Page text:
Cheakamus was the only Water Use Plan in the province that did not achieve consensus between the interests of the different parties.
The conservationists say that consensus wasn't reached due to the disagreement over ramping levels.
BC Hydro acknowledged the concerns with ramping and stranding and said since last August the company has been been working with the Squamish Nation, regulators — Department of Fisheries and Oceans and the Ministry of Forest, Lands, Natural Resource Operations and Rural Development — and local user groups to further address concerns of fish stranding on the Cheakamus.
"Over the last year of testing different operations, we've identified several opportunities to further adjust our operations — including a slower, more protracted flow reduction during the month of August," the statement says.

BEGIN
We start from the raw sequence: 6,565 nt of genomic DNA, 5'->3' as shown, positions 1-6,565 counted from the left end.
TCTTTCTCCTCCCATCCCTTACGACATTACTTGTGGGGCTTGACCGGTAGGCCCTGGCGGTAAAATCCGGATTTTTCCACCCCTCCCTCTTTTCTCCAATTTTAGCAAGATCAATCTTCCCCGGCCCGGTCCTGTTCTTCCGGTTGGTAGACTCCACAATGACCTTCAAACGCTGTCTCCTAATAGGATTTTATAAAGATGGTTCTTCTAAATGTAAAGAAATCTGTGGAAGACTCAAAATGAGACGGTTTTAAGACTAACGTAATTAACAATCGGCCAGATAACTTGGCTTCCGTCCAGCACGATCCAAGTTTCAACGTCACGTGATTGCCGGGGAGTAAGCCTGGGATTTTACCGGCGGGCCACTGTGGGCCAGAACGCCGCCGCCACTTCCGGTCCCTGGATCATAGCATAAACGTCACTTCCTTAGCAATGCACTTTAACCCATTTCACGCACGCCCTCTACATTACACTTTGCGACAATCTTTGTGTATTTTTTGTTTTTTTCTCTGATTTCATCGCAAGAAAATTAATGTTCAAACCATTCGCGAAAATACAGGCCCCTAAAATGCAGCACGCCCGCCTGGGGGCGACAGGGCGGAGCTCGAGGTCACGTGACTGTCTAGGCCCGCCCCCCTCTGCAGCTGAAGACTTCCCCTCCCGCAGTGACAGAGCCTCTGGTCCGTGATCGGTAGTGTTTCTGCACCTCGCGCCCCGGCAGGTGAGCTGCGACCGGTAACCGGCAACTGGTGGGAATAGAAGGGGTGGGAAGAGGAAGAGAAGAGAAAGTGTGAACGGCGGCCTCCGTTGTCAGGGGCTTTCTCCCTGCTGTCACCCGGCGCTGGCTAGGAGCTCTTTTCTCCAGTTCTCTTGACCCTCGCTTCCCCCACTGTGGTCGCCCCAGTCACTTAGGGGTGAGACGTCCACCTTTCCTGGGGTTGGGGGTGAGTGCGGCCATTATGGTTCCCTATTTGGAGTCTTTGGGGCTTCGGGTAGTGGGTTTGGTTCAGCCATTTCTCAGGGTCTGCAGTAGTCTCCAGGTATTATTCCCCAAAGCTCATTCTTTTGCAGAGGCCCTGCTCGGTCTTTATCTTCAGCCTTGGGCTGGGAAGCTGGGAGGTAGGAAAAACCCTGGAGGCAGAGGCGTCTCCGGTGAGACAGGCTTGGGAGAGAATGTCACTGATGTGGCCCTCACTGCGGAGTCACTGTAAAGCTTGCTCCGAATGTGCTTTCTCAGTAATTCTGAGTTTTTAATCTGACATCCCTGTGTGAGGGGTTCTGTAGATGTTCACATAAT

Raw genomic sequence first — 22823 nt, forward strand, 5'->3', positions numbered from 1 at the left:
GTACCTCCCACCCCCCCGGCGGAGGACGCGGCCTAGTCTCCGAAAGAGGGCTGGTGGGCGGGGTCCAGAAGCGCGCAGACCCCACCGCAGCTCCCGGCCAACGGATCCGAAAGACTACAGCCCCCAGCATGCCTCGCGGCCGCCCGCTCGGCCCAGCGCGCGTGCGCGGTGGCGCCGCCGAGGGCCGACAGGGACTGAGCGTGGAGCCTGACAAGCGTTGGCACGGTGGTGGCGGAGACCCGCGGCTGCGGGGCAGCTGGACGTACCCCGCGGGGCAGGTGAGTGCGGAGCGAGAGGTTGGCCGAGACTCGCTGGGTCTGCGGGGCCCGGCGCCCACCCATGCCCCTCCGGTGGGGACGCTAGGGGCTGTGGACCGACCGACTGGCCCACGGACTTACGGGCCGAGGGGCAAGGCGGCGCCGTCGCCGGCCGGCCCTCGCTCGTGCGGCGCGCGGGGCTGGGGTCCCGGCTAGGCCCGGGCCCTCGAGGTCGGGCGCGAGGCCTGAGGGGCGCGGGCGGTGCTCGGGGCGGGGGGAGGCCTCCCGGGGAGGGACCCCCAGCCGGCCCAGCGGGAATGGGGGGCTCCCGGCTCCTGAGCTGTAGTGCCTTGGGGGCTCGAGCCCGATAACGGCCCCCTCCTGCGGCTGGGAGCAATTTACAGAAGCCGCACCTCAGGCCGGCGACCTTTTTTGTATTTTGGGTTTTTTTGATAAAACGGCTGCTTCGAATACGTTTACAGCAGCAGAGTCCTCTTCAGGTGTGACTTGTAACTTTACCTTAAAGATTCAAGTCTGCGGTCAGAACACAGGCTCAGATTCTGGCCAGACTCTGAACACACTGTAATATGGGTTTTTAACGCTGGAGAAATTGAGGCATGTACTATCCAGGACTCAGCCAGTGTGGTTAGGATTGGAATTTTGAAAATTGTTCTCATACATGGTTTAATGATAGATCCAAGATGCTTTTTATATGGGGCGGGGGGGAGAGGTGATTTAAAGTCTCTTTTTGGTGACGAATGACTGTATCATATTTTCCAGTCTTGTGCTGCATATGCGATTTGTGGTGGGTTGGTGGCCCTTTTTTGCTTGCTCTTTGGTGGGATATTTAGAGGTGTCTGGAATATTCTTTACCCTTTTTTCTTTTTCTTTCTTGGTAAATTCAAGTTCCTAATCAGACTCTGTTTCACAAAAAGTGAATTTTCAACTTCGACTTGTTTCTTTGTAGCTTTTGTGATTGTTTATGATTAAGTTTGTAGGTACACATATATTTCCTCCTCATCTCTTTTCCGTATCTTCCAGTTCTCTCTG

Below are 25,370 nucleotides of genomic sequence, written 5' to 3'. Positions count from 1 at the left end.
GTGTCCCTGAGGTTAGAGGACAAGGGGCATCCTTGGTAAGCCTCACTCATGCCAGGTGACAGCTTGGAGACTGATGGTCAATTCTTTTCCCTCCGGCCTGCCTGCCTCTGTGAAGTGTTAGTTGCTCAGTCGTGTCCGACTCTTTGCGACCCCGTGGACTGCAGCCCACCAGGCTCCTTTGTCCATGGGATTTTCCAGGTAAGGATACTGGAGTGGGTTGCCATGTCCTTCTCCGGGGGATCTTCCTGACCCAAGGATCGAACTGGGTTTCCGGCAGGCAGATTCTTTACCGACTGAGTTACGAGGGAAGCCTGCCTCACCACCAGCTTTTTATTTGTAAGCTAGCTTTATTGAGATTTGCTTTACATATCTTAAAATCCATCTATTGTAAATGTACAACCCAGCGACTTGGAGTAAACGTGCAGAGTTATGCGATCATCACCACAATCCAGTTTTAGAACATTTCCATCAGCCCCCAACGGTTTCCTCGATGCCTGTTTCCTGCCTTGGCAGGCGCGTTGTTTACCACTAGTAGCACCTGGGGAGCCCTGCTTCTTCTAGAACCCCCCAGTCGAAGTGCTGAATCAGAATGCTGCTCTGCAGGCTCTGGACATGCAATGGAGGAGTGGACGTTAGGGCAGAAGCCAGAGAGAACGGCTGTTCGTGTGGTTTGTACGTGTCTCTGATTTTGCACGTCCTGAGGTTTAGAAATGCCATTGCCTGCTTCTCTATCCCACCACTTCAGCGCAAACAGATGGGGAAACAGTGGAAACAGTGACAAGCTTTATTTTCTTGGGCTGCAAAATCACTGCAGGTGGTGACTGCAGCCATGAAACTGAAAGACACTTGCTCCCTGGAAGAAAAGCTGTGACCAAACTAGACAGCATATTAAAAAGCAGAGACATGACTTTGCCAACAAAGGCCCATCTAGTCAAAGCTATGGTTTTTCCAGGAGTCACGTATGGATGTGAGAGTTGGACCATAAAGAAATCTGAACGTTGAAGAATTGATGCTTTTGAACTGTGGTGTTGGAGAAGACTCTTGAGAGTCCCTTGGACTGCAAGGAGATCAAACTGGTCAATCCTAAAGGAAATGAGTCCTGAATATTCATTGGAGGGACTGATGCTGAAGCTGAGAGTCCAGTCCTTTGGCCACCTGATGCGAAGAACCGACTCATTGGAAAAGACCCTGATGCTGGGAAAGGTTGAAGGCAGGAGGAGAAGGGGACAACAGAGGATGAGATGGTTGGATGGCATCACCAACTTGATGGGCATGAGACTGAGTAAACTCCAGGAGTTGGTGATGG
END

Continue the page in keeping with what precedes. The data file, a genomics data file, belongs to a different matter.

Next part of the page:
"We anticipate that this slower flow reduction will reduce overall fish stranding, including spawning pink salmon and migrating chinook salmon."
In a later email, a spokeswoman for BC Hydro reiterated,
"We’re currently trying a slower ramping over an extended period to determine if this can help to reduce fish stranding."
Knight said these efforts are only being done because conservationists are "squawking" and that the slower flow needs to be standard in more than just August.
If the reason for not slowing ramping is economic, as Sturdy and others have suggested, an economic study of various ramping rates seems warranted, Knight said.
"If the plant is shut down, it is losing money," she said.